the plant or even using stakes and creating a barrier (think castle walls).

3. Sensitive Seedlings: For seedlings that are extremely weak and vulnerable. Water the ground thoroughly (to act as an insulator, not wetting the plant), then cover with an inverted bucket or flower pot.

4. Seeds/ Bulbs: If the seed has not yet sprouted, water thoroughly then cover with a towel, bed sheet, or blanket.

Remember: DO NOT water after dark or once temperatures drop below 37 - 40 degrees. By this point, the sensitive plants have already begun "emergency mode" and the water will not provide the boost in protection. In some cases you may have seen orange growers in Florida water the entire plant. This is an entirely different practice which involves constant watering during the event. Do not try this unless you are confident and have researched that method specifically.

After the risk of cold has passed, remove covering to allow the sun to start working. Assess the damage and if pruning is possible (depends on plant), you can cut any damaged area to stimulate new growth.

For more information or regular updates and tips like this- visit or like us on Facebook. 

EFynch provides tips, tricks, weekly home improvement and landscaping deals for homeowners throughout Maryland. 

Covered Vegetable garden Pre-Frost

Ghosts! Or covered and wrapped plants, Pre-Frost.

The Late Spring Freeze Warning for Landscaping and outdoor gardening includes: 
Carroll-Northern Baltimore-Northwest Montgomery-Northwest Howard-
Northwest Harford-Nelson-Albemarle-Greene-Madison-Rappahannock-
Orange-Culpeper-Northern Fauquier-Southern Fauquier-
Western Loudoun-

Including the cities of Eldersburg, Westminster, Reisterstown,
Cockeysville, Germantown, Damascus, Laurel, Lisbon, Jarrettsville,
Lovingston, Charlottesville, Stanardsville, Madison, Washington,
Orange, Gordonsville, Culpeper, Warrenton, Turnbull, Towson, Timonium, White Marsh, Reistertown, Columbia, Ellicott City, Frederick,
and Purcellville.  

Precaution areas include: Rockville, Bethesda, Chevy Chase, College park, Takoma Park, Hyattsville, Washington D.C. and Gaithersburg.
City Garage
101 W. Dickman St
Suite 300
Baltimore, MD 21230

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Monday, April 3, 2017

Maryland Ticks and Lyme Disease: A Homeowner Guide to Removing them from the Yard.

How to Prevent/ Rid/ and take care of Ticks.

Maryland Tricks for Homeowners

Baltimore, MD: I grew up around farms in Southern Maryland. Ticks were a normal part of life but now in suburban Baltimore (Timonium) I have a growing family and my opinion has changed. The population of Lyme Disease carrying, Deer Tick has exploded and the harmless “Dog Tick” I grew up burning with a match head is nowhere to be found (just my observation).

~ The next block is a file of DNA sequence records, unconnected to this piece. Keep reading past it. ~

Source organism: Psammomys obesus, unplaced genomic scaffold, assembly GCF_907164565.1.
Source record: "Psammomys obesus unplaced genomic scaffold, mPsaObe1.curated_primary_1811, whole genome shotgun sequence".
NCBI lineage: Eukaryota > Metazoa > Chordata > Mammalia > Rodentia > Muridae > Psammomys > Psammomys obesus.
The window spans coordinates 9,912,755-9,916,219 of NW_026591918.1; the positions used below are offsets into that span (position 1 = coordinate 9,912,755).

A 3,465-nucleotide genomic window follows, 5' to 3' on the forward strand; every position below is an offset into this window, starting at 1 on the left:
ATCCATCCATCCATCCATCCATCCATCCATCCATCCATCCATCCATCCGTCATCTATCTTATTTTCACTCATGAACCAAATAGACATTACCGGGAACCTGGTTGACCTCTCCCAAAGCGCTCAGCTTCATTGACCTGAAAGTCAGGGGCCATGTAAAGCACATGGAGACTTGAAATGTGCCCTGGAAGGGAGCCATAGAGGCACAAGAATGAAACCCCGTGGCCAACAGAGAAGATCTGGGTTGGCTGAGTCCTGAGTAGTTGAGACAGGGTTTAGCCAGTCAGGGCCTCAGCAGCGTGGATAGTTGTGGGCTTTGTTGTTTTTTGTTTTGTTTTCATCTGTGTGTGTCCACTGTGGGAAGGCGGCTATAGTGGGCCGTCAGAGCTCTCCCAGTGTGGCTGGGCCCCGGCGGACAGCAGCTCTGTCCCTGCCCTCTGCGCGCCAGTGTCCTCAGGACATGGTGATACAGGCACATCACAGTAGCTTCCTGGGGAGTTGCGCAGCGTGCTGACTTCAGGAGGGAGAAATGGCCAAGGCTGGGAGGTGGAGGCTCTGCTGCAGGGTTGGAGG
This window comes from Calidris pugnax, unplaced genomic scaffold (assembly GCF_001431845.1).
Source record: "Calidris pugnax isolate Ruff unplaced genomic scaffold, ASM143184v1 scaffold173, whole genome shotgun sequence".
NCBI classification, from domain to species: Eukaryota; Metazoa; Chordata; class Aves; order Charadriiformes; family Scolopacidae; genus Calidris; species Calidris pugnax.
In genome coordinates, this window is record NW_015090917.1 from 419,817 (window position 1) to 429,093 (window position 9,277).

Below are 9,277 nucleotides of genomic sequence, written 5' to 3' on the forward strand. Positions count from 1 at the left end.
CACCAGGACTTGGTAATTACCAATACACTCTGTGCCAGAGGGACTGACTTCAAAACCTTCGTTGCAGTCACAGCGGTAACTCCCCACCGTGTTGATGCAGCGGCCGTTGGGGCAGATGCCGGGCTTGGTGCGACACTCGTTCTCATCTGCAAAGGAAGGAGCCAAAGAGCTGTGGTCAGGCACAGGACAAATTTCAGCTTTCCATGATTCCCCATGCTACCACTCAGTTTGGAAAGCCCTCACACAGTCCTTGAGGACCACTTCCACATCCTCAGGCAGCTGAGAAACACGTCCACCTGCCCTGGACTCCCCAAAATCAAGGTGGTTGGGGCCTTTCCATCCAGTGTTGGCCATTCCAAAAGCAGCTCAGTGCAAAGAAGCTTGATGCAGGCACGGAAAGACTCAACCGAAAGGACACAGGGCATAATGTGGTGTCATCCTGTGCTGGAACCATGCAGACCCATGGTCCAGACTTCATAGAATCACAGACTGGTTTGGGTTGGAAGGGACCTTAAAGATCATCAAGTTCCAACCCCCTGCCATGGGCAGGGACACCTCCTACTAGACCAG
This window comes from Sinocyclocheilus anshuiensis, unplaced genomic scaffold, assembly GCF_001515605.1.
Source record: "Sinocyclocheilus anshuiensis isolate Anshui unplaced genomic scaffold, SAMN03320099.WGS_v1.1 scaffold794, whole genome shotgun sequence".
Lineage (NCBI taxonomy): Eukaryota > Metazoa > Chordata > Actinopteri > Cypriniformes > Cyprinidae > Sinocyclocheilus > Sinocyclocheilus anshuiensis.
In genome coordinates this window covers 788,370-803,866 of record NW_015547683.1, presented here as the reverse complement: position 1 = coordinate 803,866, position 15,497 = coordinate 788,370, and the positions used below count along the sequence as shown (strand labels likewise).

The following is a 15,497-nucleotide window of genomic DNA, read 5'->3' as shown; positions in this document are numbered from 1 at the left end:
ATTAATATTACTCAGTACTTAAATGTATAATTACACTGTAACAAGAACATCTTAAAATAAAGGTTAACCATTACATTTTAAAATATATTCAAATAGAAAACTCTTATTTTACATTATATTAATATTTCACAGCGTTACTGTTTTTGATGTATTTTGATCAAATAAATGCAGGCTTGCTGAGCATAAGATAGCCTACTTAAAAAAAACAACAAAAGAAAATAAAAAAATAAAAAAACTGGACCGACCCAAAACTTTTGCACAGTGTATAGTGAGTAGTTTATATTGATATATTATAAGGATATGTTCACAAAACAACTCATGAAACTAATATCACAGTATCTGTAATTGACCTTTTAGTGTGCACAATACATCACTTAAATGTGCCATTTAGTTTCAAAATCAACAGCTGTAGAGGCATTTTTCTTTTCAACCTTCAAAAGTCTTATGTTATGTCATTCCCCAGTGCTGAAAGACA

Because of this, a general concern to rid our yards of Deer Ticks is valid (and recommended). Nearly 2% of Deer Ticks actually carry Lyme Disease in certain areas.

Although not foolproof, here are some quick tips you can take and prevent ticks or tick nests from taking a residence around your yard.

*Ticks love shade, moisture and places to hide. Keep this in mind and do the following to create a tick Hell!

1. Keep grass mowed and cut short: Tall grass is ideal for ticks, mice and other animals. It hold moisture, allows for a place to hide (i.e. mice from prey, ticks from birds).

2. Keep your yard debris free: See reasons above. Piles of leaves, trash, unkept wood piles (chopped or sticks) provide refuge.

3. If you do have a wood pile, keep it in a sunny area. This recommendation keeps the wood dry (“a tick desert”).

4. Discourage wildlife from spending time in your yard. Deer, mice, raccoons carry ticks and can bring them around.

5. Install a Tick Barrier: Ticks HATE walking on gravel or wood chips. This is like broken glass under their feet. Install a 1’ to 3’ barrier separating your yard from the forest or other tick prone areas.

BONUS: There are some plants which may repel ticks such as the American Beauty Berry Bush. You can also get CHICKENS as they eat ticks!

In closing, ticks are a part of nature. There are some risks but generally you are more likely to get an infection from a cut or tick bite than a disease like Lyme. Both should be reason enough to spend some time taking preventative measures.

HOW TO REMOVE A TICK: If you find a tick that has already started feeding- before pulling it out, use rubbing alcohol to clean the area and help pull the head out of your skin. Then with tweezers gently pull. Keep the area clean, circle with a pen and watch for a forming “bulls-eye” within 48 hours.

Oh, the old “match on the butt trick” I used as a kid- only works on dog ticks- deer ticks are stubborn little blood suckers!

For more tips and home improvement tricks from our Handymen.
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Written by Teris Pantazes